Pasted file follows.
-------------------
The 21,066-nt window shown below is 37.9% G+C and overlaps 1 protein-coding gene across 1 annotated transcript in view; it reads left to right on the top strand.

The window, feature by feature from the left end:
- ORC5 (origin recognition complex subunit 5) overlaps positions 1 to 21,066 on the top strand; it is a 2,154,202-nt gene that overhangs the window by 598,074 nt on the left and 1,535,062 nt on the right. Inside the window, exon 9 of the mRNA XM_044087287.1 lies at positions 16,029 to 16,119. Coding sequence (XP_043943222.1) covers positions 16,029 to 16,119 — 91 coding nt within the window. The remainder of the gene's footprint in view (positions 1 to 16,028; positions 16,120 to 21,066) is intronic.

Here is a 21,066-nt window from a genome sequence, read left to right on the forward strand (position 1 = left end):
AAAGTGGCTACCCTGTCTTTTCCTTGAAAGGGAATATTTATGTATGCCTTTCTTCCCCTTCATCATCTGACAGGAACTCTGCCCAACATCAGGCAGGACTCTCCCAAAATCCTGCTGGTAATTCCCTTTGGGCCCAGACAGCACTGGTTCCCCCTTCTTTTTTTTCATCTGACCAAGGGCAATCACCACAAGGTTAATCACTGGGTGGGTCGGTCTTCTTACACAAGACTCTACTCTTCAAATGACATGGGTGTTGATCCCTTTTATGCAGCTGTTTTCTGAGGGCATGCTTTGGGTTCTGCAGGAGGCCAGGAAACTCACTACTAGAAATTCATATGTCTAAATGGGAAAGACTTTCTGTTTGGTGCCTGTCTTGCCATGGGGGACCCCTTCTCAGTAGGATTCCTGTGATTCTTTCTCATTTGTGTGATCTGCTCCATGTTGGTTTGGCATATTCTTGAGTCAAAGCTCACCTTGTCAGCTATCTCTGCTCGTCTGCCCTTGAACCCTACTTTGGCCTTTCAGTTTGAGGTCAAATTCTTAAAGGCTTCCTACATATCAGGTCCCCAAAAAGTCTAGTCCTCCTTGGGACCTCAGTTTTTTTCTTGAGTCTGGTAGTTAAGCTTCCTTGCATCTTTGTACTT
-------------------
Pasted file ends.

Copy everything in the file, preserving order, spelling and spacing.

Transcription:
The 21,066-nt window shown below is 37.9% G+C and overlaps 1 protein-coding gene across 1 annotated transcript in view; it reads left to right on the top strand.

The window, feature by feature from the left end:
- ORC5 (origin recognition complex subunit 5) overlaps positions 1 to 21,066 on the top strand; it is a 2,154,202-nt gene that overhangs the window by 598,074 nt on the left and 1,535,062 nt on the right. Inside the window, exon 9 of the mRNA XM_044087287.1 lies at positions 16,029 to 16,119. Coding sequence (XP_043943222.1) covers positions 16,029 to 16,119 — 91 coding nt within the window. The remainder of the gene's footprint in view (positions 1 to 16,028; positions 16,120 to 21,066) is intronic.

Here is a 21,066-nt window from a genome sequence, read left to right on the forward strand (position 1 = left end):
AAAGTGGCTACCCTGTCTTTTCCTTGAAAGGGAATATTTATGTATGCCTTTCTTCCCCTTCATCATCTGACAGGAACTCTGCCCAACATCAGGCAGGACTCTCCCAAAATCCTGCTGGTAATTCCCTTTGGGCCCAGACAGCACTGGTTCCCCCTTCTTTTTTTTCATCTGACCAAGGGCAATCACCACAAGGTTAATCACTGGGTGGGTCGGTCTTCTTACACAAGACTCTACTCTTCAAATGACATGGGTGTTGATCCCTTTTATGCAGCTGTTTTCTGAGGGCATGCTTTGGGTTCTGCAGGAGGCCAGGAAACTCACTACTAGAAATTCATATGTCTAAATGGGAAAGACTTTCTGTTTGGTGCCTGTCTTGCCATGGGGGACCCCTTCTCAGTAGGATTCCTGTGATTCTTTCTCATTTGTGTGATCTGCTCCATGTTGGTTTGGCATATTCTTGAGTCAAAGCTCACCTTGTCAGCTATCTCTGCTCGTCTGCCCTTGAACCCTACTTTGGCCTTTCAGTTTGAGGTCAAATTCTTAAAGGCTTCCTACATATCAGGTCCCCAAAAAGTCTAGTCCTCCTTGGGACCTCAGTTTTTTTCTTGAGTCTGGTAGTTAAGCTTCCTTGCATCTTTGTACTT